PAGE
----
Williams got into coaching football – ironically the first sport he played as a youth – six years ago, working with the Jersey City Recreation program.

But then Williams got the notion to branch off and go on his own, teaching kids how to play football the right way, working with approximately 80 youngsters from the ages of five through 13 on three different levels of competition.

There are the eight-and-under players, those 10-and-under and finally the top team, the 12-and-under (a player can turn 13 during the course of a season).

So there are three different teams playing under the Dolphins’ banner. Williams oversees the entire organization, got coaches to work with some of the teams and raises the money to pay for it all – including post-game and sometimes post-practice meals.

And ready for this? All three of the Dolphins’ teams have won their respective championships in the New York/New Jersey Metro AAU Youth Football region and have qualified for the AAU National Championships that will be played this week in Davenport, Florida.

It marks the second straight year that Williams has taken at least two of his teams to the nationals, but this year, all three squads are going. It’s quite an accomplishment for a grass roots organization that receives no funding whatsoever from the county or state governments. All of the money is raised with private donations.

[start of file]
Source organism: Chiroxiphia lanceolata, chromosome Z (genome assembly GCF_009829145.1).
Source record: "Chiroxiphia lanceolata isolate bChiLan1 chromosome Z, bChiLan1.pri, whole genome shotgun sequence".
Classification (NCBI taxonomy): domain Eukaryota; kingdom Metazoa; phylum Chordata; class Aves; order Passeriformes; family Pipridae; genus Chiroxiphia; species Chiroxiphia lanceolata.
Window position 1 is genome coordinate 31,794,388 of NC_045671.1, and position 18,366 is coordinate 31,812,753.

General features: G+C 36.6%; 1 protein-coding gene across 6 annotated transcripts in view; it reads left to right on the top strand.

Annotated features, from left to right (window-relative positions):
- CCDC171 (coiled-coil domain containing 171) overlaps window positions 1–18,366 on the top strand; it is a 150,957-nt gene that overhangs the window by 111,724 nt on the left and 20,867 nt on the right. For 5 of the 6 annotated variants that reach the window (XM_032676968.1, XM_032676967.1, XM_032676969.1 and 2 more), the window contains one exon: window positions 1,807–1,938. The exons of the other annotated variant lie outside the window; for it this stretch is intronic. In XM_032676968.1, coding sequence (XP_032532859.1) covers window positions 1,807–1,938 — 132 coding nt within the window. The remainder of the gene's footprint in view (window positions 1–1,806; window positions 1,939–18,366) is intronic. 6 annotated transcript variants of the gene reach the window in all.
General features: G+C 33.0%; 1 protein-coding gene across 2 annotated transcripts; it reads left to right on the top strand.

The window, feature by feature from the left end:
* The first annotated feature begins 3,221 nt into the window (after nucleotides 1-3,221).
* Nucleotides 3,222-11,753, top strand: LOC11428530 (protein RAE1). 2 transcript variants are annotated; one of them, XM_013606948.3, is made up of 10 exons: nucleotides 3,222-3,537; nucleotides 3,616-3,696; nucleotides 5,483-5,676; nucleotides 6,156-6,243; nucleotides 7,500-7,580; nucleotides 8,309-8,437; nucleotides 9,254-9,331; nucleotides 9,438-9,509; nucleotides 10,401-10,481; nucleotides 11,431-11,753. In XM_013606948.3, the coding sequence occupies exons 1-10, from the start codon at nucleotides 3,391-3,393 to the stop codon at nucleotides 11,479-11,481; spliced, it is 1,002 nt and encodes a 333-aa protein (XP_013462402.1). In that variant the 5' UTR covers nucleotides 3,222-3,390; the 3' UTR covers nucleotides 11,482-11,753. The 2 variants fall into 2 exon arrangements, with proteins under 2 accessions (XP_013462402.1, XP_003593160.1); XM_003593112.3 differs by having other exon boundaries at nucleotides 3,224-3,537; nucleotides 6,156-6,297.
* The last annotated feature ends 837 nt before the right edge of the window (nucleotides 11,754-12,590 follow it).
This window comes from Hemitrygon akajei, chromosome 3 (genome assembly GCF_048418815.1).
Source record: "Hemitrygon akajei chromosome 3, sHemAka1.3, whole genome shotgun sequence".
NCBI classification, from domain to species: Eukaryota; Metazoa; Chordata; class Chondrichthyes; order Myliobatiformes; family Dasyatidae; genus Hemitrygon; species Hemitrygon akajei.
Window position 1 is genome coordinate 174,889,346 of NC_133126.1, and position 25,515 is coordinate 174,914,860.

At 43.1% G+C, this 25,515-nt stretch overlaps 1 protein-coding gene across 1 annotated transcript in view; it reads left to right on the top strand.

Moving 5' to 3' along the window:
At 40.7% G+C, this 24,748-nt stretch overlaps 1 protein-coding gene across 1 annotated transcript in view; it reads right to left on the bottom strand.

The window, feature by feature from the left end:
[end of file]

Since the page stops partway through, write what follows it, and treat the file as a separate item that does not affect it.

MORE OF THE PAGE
There’s no question that the high school stars of tomorrow are practicing daily at the new Berry Lane Road facility in Jersey City. These youngsters are extremely skilled for their ages, especially the young Ballon, who possesses a cannon of an arm.

“I truly believe that if you give us a kid, we’ll turn him into a star,” Williams said. “That includes even first-year kids who don’t know how to tie their cleats. It takes a lot of time training the kids, but I’ve seen them do it. It’s all about their growth as players. I know the coaches well. We all support each other. But we have a lot of talent here.”

Kenny Williams is one of the coaches who is known better as “Coach Pasto.” Don’t ask Williams why he’s known as “Pasto,” because he doesn’t even know.